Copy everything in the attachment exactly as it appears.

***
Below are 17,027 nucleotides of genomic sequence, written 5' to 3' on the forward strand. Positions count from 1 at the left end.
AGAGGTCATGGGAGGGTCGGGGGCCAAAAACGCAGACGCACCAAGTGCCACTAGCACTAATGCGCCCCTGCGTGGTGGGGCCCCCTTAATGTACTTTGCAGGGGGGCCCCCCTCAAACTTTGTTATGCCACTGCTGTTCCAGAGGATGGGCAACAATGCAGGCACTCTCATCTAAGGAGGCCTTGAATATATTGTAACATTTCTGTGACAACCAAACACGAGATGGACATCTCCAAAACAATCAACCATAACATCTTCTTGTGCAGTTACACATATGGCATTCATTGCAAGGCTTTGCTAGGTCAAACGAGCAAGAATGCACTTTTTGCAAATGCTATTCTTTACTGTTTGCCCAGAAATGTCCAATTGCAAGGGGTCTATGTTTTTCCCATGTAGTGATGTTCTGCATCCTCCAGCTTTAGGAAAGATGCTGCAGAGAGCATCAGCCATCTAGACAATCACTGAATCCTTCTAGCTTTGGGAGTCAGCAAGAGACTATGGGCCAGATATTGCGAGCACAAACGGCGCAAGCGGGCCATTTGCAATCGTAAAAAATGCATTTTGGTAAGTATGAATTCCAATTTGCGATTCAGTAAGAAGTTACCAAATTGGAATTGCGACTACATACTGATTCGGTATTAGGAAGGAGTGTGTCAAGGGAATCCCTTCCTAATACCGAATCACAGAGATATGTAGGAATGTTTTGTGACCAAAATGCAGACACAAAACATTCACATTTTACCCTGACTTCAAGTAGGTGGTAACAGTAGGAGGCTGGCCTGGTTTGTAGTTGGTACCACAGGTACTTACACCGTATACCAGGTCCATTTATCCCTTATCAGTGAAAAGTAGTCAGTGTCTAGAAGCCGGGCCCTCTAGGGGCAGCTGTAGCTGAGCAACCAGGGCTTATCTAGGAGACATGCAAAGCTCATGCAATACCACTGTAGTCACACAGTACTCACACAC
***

Below are 17,027 nucleotides of genomic sequence, written 5' to 3' on the forward strand. Positions count from 1 at the left end.
AGAGGTCATGGGAGGGTCGGGGGCCAAAAACGCAGACGCACCAAGTGCCACTAGCACTAATGCGCCCCTGCGTGGTGGGGCCCCCTTAATGTACTTTGCAGGGGGGCCCCCCTCAAACTTTGTTATGCCACTGCTGTTCCAGAGGATGGGCAACAATGCAGGCACTCTCATCTAAGGAGGCCTTGAATATATTGTAACATTTCTGTGACAACCAAACACGAGATGGACATCTCCAAAACAATCAACCATAACATCTTCTTGTGCAGTTACACATATGGCATTCATTGCAAGGCTTTGCTAGGTCAAACGAGCAAGAATGCACTTTTTGCAAATGCTATTCTTTACTGTTTGCCCAGAAATGTCCAATTGCAAGGGGTCTATGTTTTTCCCATGTAGTGATGTTCTGCATCCTCCAGCTTTAGGAAAGATGCTGCAGAGAGCATCAGCCATCTAGACAATCACTGAATCCTTCTAGCTTTGGGAGTCAGCAAGAGACTATGGGCCAGATATTGCGAGCACAAACGGCGCAAGCGGGCCATTTGCAATCGTAAAAAATGCATTTTGGTAAGTATGAATTCCAATTTGCGATTCAGTAAGAAGTTACCAAATTGGAATTGCGACTACATACTGATTCGGTATTAGGAAGGAGTGTGTCAAGGGAATCCCTTCCTAATACCGAATCACAGAGATATGTAGGAATGTTTTGTGACCAAAATGCAGACACAAAACATTCACATTTTACCCTGACTTCAAGTAGGTGGTAACAGTAGGAGGCTGGCCTGGTTTGTAGTTGGTACCACAGGTACTTACACCGTATACCAGGTCCATTTATCCCTTATCAGTGAAAAGTAGTCAGTGTCTAGAAGCCGGGCCCTCTAGGGGCAGCTGTAGCTGAGCAACCAGGGCTTATCTAGGAGACATGCAAAGCTCATGCAATACCACTGTAGTCACACAGTACTCACACAC